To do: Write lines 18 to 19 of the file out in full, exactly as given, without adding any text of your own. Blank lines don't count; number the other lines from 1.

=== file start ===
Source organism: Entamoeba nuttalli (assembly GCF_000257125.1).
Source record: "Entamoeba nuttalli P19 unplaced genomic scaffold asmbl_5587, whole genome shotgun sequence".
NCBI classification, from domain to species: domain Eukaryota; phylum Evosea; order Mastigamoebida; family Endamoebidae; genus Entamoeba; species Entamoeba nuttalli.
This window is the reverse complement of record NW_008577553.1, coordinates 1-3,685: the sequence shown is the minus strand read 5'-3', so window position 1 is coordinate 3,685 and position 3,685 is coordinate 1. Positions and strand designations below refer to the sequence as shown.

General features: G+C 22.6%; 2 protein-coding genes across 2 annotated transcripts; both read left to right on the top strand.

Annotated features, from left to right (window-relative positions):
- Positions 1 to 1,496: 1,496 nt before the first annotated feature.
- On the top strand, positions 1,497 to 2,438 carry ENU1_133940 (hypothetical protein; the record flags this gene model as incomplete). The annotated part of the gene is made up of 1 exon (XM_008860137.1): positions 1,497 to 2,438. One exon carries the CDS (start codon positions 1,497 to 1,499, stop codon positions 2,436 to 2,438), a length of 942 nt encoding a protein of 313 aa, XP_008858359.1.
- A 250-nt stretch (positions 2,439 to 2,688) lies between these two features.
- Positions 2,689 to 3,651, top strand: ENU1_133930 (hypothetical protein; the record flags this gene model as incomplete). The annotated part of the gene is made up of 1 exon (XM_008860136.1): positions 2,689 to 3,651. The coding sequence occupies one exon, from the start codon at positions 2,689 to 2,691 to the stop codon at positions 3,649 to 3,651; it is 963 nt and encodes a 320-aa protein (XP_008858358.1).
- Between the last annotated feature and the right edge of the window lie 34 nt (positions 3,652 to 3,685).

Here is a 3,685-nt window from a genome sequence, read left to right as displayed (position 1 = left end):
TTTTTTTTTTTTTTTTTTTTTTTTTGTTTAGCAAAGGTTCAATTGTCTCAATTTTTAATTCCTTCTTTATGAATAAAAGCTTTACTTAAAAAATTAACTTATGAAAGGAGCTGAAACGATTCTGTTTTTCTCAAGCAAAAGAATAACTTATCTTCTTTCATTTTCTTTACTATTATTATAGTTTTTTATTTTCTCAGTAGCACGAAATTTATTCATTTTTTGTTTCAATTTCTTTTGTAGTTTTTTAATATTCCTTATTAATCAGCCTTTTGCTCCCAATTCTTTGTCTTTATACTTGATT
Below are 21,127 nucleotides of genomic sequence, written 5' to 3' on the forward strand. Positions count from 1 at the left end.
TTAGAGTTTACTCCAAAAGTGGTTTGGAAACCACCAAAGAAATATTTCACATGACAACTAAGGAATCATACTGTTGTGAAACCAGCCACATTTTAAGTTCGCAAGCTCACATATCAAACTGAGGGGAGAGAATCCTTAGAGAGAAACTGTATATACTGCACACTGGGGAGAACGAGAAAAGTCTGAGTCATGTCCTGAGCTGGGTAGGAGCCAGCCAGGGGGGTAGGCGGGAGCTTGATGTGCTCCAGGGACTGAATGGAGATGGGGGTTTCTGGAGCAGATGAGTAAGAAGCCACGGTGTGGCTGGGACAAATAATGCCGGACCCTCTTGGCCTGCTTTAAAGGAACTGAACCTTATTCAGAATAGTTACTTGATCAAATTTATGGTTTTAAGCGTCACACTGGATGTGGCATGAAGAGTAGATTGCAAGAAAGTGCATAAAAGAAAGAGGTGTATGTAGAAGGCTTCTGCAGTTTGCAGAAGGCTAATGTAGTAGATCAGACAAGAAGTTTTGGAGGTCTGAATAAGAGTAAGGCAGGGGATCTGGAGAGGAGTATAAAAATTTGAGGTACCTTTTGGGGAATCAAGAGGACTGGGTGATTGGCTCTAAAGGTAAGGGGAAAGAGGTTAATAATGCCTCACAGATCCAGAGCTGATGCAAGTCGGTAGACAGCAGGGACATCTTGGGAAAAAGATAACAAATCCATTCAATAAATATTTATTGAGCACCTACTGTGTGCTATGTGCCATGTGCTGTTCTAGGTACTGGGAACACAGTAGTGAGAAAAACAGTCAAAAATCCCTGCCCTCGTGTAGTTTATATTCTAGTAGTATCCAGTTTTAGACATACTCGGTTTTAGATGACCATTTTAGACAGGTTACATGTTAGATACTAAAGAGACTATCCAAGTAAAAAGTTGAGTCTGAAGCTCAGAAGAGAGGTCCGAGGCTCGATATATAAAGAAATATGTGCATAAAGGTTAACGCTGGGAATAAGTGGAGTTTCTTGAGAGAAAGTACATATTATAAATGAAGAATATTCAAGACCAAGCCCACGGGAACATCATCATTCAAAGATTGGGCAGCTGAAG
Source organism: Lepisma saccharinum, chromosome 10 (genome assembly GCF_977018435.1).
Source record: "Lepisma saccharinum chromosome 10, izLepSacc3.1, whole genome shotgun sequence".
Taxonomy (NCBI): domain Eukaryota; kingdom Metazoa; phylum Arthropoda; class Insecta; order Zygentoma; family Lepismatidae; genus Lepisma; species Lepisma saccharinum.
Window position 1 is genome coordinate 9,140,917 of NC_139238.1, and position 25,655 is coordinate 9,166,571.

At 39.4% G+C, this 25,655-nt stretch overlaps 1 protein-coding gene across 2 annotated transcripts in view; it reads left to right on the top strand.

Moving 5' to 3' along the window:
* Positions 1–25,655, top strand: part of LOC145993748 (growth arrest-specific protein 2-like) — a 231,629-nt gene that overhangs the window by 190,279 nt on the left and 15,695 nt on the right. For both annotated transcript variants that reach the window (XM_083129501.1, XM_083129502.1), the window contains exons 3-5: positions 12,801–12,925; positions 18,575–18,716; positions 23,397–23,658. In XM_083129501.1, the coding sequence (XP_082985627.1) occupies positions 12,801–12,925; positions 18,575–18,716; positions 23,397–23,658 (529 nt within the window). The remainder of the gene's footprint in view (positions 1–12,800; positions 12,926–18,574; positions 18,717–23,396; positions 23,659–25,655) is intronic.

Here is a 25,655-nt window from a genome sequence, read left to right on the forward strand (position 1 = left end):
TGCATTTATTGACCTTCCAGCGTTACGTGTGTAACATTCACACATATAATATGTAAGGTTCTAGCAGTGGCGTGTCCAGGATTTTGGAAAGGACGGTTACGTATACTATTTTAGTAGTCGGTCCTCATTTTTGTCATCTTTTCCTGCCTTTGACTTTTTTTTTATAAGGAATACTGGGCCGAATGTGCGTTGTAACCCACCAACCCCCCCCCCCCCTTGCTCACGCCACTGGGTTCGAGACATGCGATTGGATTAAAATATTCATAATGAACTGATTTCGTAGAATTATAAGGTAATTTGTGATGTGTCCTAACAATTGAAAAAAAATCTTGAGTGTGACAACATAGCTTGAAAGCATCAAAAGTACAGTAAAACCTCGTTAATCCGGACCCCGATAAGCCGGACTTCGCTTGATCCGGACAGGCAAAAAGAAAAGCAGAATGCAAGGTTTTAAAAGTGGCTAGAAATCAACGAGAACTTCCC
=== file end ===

Taxonomy (NCBI): domain Eukaryota; kingdom Metazoa; phylum Arthropoda; class Insecta; order Zygentoma; family Lepismatidae; genus Lepisma; species Lepisma saccharinum.
Window position 1 is genome coordinate 9,140,917 of NC_139238.1, and position 25,655 is coordinate 9,166,571.